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Understanding the CORDIC algorithm with Python

Started by Chico May 6, 2009
Hello, I've been trying to figure out the way the CORDIC algorithm
works and I am not sure if this is the right place to post this, so
feel free to point me in the right direction to get help.

I usually code a quick prototype in python for verification and
understanding of an algorithm I need to implement. For those of you
who don't know Python but know C, you should be able to follow it
since python has a similar syntax to C. I've been struggling with this
CORDIC algorithm, seems straight forward from the wikipedia page, but
somehow I messing something up.


import math

# I know CORDIC is only valid for inputs between
# -pi/2 and pi/2; I am not exactly sure what I need
# to do add to make it where any input is acceptable
# I believe is keep on adding/subtracting pi, but I don't
# get why this works?
def cordic_trig(beta,N=40):
    # in hardware, put this in a table.
    def K_vals(n):
        K = []
        acc = 1.0
        for i in range(0, n):
            acc = acc * (1.0/math.sqrt(1 + 2.0**(-2*i)))
            K.append(acc)
        return K

    #K = K_vals(N)
    K = 0.6072529350088812561694
    # emulation for hardware lookup table
    atans = [math.atan(2.0**(-i)) for i in range(0,N)]
    #print K
    #print atans
    x = 1
    y = 0

    for i in range(0,N):
        d = 1.0
        if beta < 0:
            d = -1.0

        x = (x - (d*(2.0**(-i))*y))
        y = ((d*(2.0**(-i))*x) + y)
        # in hardware put the atan values in a table
        beta = beta - (d*math.atan(2**(-i)))
    return (K*x, K*y)

if __name__ == '__main__':
    beta = math.pi/6.0
    print "Actual cos(%f) = %f" % (beta, math.cos(beta))
    print "Actual sin(%f) = %f" % (beta, math.sin(beta))
    cos_val, sin_val = cordic_trig(beta)
    print "CORDIC cos(%f) = %f" % (beta, cos_val)
    print "CORDIC sin(%f) = %f" % (beta, sin_val)
On Wed, 06 May 2009 14:33:14 -0700, Chico wrote:

> Hello, I've been trying to figure out the way the CORDIC algorithm > works and I am not sure if this is the right place to post this, so > feel free to point me in the right direction to get help. > > I usually code a quick prototype in python for verification and > understanding of an algorithm I need to implement. For those of you > who don't know Python but know C, you should be able to follow it > since python has a similar syntax to C. I've been struggling with this > CORDIC algorithm, seems straight forward from the wikipedia page, but > somehow I messing something up.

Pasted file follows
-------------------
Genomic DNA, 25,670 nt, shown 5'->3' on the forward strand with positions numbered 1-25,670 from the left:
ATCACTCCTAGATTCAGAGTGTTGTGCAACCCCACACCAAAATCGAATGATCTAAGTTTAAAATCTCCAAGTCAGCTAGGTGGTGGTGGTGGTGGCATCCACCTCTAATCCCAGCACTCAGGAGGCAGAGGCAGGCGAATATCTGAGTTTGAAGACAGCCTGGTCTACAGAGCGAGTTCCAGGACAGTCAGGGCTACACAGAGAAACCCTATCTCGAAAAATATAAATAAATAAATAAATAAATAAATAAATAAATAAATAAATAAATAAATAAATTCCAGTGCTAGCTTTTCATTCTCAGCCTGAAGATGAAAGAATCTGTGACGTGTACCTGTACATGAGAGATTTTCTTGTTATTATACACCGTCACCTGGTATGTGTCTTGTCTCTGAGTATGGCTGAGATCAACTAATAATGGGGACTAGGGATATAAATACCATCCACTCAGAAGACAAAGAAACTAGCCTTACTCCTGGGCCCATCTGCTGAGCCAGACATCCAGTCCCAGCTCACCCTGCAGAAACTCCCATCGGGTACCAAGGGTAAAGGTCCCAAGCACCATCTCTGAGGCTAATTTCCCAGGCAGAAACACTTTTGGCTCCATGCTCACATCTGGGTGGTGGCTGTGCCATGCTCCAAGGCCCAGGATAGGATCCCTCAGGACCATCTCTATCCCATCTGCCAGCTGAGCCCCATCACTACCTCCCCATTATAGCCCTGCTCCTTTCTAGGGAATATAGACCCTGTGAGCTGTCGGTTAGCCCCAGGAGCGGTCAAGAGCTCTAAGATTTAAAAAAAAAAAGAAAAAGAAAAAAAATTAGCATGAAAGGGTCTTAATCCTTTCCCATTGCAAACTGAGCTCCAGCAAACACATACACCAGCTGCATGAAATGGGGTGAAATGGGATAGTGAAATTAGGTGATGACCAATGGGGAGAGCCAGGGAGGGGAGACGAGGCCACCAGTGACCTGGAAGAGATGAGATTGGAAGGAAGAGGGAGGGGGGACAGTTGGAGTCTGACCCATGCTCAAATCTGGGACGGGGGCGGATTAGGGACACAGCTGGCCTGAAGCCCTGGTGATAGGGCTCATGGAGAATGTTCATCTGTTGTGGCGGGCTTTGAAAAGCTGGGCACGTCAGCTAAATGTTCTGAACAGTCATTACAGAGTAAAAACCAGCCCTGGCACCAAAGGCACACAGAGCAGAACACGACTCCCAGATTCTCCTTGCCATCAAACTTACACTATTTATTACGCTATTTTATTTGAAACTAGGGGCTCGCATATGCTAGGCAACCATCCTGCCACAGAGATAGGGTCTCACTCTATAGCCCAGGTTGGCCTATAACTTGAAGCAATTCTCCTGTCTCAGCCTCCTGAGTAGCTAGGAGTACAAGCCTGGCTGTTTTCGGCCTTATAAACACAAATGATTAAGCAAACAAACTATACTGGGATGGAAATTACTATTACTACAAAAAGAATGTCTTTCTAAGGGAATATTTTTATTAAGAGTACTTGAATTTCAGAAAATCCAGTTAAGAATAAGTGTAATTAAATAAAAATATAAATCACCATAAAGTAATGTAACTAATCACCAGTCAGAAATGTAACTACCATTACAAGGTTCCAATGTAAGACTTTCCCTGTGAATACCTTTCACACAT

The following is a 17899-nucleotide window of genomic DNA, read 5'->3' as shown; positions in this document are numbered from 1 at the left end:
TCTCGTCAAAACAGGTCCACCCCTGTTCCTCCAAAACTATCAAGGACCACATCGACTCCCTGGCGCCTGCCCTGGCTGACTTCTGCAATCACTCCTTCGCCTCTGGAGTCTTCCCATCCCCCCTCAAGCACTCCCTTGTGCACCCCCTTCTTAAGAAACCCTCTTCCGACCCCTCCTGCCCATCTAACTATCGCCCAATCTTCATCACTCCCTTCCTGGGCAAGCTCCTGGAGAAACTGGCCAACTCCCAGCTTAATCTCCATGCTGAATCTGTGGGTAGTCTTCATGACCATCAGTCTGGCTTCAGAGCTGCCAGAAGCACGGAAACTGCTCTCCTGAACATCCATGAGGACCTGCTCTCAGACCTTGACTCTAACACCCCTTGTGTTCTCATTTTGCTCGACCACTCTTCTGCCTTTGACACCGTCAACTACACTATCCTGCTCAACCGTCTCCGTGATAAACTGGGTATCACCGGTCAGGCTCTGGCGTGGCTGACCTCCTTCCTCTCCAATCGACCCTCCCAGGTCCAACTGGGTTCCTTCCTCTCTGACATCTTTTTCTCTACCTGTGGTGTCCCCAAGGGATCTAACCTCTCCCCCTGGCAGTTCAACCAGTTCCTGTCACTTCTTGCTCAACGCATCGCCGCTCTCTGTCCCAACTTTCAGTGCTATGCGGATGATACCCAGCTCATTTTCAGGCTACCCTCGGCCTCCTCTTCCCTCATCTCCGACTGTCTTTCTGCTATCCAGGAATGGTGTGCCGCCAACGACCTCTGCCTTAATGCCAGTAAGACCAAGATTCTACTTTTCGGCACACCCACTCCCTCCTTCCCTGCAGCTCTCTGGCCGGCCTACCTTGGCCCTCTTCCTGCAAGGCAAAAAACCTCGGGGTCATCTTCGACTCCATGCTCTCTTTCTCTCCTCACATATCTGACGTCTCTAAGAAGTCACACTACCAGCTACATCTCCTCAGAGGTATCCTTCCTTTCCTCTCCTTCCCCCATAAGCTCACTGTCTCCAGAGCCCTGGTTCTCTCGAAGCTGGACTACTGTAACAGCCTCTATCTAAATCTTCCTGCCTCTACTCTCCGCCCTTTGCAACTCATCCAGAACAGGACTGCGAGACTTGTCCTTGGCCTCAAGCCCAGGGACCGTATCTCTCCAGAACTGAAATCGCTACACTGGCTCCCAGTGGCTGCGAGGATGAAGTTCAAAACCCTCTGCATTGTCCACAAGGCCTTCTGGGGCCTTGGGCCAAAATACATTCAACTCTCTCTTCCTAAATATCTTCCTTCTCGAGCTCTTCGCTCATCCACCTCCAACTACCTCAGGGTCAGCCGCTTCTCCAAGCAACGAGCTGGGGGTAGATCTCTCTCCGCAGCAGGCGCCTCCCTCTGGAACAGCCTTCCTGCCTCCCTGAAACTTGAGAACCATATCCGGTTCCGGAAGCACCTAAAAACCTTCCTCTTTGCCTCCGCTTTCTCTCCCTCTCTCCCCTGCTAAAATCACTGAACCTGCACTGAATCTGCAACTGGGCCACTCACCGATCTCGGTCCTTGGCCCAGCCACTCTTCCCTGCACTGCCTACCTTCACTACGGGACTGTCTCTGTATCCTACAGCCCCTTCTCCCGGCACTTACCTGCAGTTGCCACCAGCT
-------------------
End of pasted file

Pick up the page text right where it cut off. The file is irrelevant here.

> x = (x - (d*(2.0**(-i))*y)) > y = ((d*(2.0**(-i))*x) + y)
You're calculating y[i+1] from x[i+1], when it should be x[i]. Rewriting the above as: (x,y) = (x - (d*(2.0**(-i))*y), (d*(2.0**(-i))*x) + y) to update x and y concurrently gives the correct result.
On May 6, 7:41=A0pm, Nobody <nob...@nowhere.com> wrote:
> On Wed, 06 May 2009 14:33:14 -0700, Chico wrote: > > Hello, I've been trying to figure out the way the CORDIC algorithm > > works and I am not sure if this is the right place to post this, so > > feel free to point me in the right direction to get help. > > > I usually code a quick prototype in python for verification and > > understanding of an algorithm I need to implement. For those of you > > who don't know Python but know C, you should be able to follow it > > since python has a similar syntax to C. I've been struggling with this > > CORDIC algorithm, seems straight forward from the wikipedia page, but > > somehow I messing something up. > > =A0 =A0 =A0 =A0 x =3D (x - (d*(2.0**(-i))*y)) > > =A0 =A0 =A0 =A0 y =3D ((d*(2.0**(-i))*x) + y) > > You're calculating y[i+1] from x[i+1], when it should be x[i]. > > Rewriting the above as: > > =A0 =A0 =A0 =A0 =A0(x,y) =3D (x - (d*(2.0**(-i))*y), (d*(2.0**(-i))*x) + =